Evolution and Joy
If evolution is true, then what is joy?
If evolution is the true creation story for human beings, then we are here for no other reason than ..., well, there is no reason at all. Human beings, like earth, wind, and fire exist simply because the Big Bang atoms jostled about without plan or purpose long enough for us to be here.
Unlike earth, wind, and fire, however, human beings are said (by human beings) to experience something called "life." Life, in an evolutionary regime carries no meaning other than to somewhat arbitrarily distinguish "living things" from "non-living things" like earth, wind, and fire.
Does the earth experience feelings of joy? If the wind could talk, would it ever utter a joyous sound? Does fire ever wish it could shout simply so it could shout for joy?
Why, then, do human beings have in their language the word "joy"? Why do we experience joy, speak of joy, and sometimes shout for joy? What, exactly, is this thing we call joy?
Could it be that human beings were created differently than were earth, wind, and fire? Not if evolution is our true creation story. If evolution is our true creation story then human beings are mere atom-conglomerations like any other atom-conglomerated thing in the universe.
In an evolutionary world, if joy did not exist before the Big Bang it does not exist now. Anywhere.
But we undeniably do experience joy! Is it possible that human beings are ontologically different from earth, wind, and fire? (Ontology is the philosophical study of the nature of being, becoming, existence, or reality. To ask our question is to ask if human beings are different in nature from other created things like earth, wind, and fire.)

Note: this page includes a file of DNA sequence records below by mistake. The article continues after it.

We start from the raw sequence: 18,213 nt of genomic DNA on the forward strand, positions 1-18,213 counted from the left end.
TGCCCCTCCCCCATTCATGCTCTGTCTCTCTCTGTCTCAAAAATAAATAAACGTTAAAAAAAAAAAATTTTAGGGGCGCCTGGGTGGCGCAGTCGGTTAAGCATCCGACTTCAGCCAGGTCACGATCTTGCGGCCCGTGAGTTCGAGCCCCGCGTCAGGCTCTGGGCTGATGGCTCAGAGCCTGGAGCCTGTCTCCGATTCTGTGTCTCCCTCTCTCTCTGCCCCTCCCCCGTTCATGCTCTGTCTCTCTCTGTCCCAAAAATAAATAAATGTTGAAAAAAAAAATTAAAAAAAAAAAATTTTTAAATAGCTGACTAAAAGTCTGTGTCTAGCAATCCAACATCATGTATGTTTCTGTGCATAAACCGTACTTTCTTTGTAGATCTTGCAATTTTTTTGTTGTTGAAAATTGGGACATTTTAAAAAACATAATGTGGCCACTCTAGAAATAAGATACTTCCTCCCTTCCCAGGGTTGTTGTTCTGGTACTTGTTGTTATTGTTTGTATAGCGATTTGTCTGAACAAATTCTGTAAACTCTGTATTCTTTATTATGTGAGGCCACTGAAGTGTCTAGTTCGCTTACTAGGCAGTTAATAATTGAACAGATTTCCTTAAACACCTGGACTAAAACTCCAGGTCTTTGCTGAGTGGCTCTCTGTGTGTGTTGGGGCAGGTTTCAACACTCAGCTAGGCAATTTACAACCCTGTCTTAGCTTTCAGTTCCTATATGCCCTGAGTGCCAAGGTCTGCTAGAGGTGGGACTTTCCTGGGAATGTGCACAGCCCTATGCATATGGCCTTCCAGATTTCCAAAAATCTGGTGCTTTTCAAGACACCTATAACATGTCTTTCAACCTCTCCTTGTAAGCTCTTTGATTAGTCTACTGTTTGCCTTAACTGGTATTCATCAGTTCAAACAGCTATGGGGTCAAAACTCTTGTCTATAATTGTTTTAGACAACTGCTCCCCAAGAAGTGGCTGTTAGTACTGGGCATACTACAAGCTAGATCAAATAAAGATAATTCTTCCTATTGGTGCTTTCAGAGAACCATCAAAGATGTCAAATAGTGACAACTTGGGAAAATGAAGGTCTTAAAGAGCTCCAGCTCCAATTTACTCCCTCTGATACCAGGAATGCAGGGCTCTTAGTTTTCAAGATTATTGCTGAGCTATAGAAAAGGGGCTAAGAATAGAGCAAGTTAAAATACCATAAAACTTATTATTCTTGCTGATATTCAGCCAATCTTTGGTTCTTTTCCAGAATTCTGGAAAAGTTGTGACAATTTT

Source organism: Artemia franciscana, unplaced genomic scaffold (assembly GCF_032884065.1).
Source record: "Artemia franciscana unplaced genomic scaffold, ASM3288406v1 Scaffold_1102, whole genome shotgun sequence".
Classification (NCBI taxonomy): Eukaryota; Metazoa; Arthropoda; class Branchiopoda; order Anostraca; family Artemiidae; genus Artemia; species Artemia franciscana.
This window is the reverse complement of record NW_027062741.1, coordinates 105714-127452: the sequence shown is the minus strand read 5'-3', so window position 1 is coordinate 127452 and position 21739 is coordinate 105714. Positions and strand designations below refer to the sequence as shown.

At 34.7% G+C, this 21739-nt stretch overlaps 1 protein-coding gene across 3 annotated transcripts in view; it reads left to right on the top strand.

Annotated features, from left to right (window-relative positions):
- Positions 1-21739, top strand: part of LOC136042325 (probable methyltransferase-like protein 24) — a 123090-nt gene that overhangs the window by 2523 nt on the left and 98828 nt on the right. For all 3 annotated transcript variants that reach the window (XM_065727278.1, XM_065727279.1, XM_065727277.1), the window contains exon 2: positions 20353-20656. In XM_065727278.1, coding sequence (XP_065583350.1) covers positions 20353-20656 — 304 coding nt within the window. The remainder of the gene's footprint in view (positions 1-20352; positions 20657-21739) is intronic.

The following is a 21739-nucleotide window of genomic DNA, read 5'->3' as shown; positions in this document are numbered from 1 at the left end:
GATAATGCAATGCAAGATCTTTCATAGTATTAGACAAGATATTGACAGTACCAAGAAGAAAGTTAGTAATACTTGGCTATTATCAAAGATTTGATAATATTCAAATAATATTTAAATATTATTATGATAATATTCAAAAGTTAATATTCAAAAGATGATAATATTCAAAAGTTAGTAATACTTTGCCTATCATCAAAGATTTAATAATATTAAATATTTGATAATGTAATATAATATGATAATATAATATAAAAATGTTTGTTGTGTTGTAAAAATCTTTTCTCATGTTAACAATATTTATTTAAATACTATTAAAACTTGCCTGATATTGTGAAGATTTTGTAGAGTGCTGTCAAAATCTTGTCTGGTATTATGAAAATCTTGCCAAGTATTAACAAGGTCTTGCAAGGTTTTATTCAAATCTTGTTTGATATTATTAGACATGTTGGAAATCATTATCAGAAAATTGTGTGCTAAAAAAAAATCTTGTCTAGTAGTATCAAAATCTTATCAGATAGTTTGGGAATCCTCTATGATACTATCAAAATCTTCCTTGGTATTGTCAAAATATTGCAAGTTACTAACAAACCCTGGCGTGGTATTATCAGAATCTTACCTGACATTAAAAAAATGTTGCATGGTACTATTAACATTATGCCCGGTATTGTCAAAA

Despite the necessary implications of evolutionary theory to the contrary, we know from all that is in us and around us that human beings are, indeed, different by nature from any other thing created—by nature or by God—on earth.
And one of the things in and around us that cannot be explained by evolutionary theory is joy. Where is joy in a natural system that relies on one thing as an explanation for progress: killing of the vulnerable, the weak, the slow, and the dumb. Even the winners of the natural selection system experience no joy; they are merely existing by nature's constraints.
If you ever have any experience of joy, you are experiencing something that evolution did not produce. If you desire joy in your life, you are desiring something that is foreign to the naturalistic world view behind evolutionary theory. True joy is a nonmaterial real thing, and we know that we can gain it and lose it. Most people would gladly gain and maintain joy in their lives if they knew how.
How appropriate, we see, is the third Sunday of Advent. On the third Sunday of Advent we are invited to reflect on the joy we have access to because of our faith in Jesus. One of the defining characteristics of Christ-followers is their joyful demeanor. The great story of God's involvement in the cosmos culminates in the great joy we can have because of Jesus.
Joy? Faith? Jesus? What do any of these words mean if evolution is true? An evolutionary advent can be only, by definition, joyless.
But what meaning might joy, faith, or Jesus hold if evolution is a lie, and human beings are created by God in His image?
Think about it.
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